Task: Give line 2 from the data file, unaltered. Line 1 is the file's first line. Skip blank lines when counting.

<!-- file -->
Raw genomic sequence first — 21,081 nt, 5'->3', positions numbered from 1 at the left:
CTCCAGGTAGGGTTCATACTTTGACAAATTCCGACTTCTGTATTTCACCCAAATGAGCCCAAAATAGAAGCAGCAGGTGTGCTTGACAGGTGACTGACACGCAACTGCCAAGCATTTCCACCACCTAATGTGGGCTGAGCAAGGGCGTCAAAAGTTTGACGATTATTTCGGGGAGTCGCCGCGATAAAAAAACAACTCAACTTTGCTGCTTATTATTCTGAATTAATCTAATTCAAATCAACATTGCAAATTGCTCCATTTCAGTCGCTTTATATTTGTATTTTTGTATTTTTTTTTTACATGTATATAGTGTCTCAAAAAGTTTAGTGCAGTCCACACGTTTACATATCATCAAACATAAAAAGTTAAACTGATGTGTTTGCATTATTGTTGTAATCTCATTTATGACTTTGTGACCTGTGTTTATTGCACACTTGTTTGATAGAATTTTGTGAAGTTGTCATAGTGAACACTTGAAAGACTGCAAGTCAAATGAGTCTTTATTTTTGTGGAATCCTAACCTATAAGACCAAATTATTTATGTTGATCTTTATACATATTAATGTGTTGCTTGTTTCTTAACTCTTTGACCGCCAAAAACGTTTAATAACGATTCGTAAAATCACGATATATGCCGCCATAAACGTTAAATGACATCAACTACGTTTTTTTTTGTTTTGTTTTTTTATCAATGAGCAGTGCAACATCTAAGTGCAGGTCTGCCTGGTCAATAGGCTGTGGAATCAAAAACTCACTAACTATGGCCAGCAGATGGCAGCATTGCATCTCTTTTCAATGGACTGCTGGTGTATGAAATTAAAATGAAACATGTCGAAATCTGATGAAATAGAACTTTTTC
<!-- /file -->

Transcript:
CTCCAGGTAGGGTTCATACTTTGACAAATTCCGACTTCTGTATTTCACCCAAATGAGCCCAAAATAGAAGCAGCAGGTGTGCTTGACAGGTGACTGACACGCAACTGCCAAGCATTTCCACCACCTAATGTGGGCTGAGCAAGGGCGTCAAAAGTTTGACGATTATTTCGGGGAGTCGCCGCGATAAAAAAACAACTCAACTTTGCTGCTTATTATTCTGAATTAATCTAATTCAAATCAACATTGCAAATTGCTCCATTTCAGTCGCTTTATATTTGTATTTTTGTATTTTTTTTTTACATGTATATAGTGTCTCAAAAAGTTTAGTGCAGTCCACACGTTTACATATCATCAAACATAAAAAGTTAAACTGATGTGTTTGCATTATTGTTGTAATCTCATTTATGACTTTGTGACCTGTGTTTATTGCACACTTGTTTGATAGAATTTTGTGAAGTTGTCATAGTGAACACTTGAAAGACTGCAAGTCAAATGAGTCTTTATTTTTGTGGAATCCTAACCTATAAGACCAAATTATTTATGTTGATCTTTATACATATTAATGTGTTGCTTGTTTCTTAACTCTTTGACCGCCAAAAACGTTTAATAACGATTCGTAAAATCACGATATATGCCGCCATAAACGTTAAATGACATCAACTACGTTTTTTTTTGTTTTGTTTTTTTATCAATGAGCAGTGCAACATCTAAGTGCAGGTCTGCCTGGTCAATAGGCTGTGGAATCAAAAACTCACTAACTATGGCCAGCAGATGGCAGCATTGCATCTCTTTTCAATGGACTGCTGGTGTATGAAATTAAAATGAAACATGTCGAAATCTGATGAAATAGAACTTTTTC